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Practical UNIX & Internet Security

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Previous: 18.1 Security and the World Wide Web Chapter 18
WWW Security
Next: 18.3 Controlling Access to Files on Your Server

18.2 Running a Secure Server

Web servers are designed to receive anonymous requests from unauthenticated hosts on the Internet and to deliver the requested information in a quick and efficient manner. As such, they provide a portal into your computer that can be used by friend and foe alike.

No piece of software is without its risk. Web servers, by their nature, are complicated programs. Furthermore, many organizations use Web servers with source code that is freely available over the Internet. Although this means that the source code is available for inspection by the organization, it also means that an attacker can scan that same source code and look for vulnerabilities.

The ability to add functions to a Web server through the use of CGI scripts tremendously complicates their security. While a CGI script can add new features to a Web server, it can also introduce security problems of its own. For example, a Web server may be configured so that it can only access files stored in a particular directory on your computer, but a user may innocently install a CGI script that allows outsiders to read any file on your computer. Furthermore, because many users do not have experience in writing secure programs, it is possible (and likely) that locally written CGI scripts will contain bugs allowing an outsider to execute arbitrary commands on your system. Indeed, several books that have been published on CGI programming have included such flaws.

Because of the richness of its tools, the plethora of programming languages, and the ability of multiple users to be logged in at the same time from remote sites over a network, the UNIX operating system is a remarkably bad choice for running secure Web servers. Because many PC-based operating systems share many of these characteristics, they are also not very good choices. Experience has shown that the most secure Web server is a computer that runs a Web server and no other applications, that does not have a readily accessible scripting language, and that does not support remote logins. In practice, this describes an Apple Macintosh computer running M ac HTTP , WebStar, or a similar Web server. According to recent surveys, such computers comprise as many as 15% of the Web servers on the Internet.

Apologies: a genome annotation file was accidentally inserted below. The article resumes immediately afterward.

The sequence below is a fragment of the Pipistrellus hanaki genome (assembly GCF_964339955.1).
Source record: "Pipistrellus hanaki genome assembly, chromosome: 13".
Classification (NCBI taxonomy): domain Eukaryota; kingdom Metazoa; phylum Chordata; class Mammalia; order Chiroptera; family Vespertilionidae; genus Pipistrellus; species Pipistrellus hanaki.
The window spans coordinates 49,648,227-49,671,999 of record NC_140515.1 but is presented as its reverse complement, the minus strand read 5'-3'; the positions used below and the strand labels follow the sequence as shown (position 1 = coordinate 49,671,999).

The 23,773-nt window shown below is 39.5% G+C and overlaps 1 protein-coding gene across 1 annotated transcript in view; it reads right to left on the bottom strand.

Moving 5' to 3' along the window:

Of course, there are many advantages to running a Web server on a UNIX computer instead of a Macintosh. UNIX generally runs faster than MacOS on comparable hardware, and UNIX is available for hardware platforms that run faster than PowerPC-based computers. Furthermore, it is generally easier for organizations to integrate UNIX -based Web servers with their existing information infrastructure, creating interesting possibilities for Web offerings. Finally, more MIS professionals have familiarity with building UNIX -based Internet servers than with building MacOS-based ones. Nonetheless, we suggest that the security-conscious administrator give the Mac-based approach serious thought.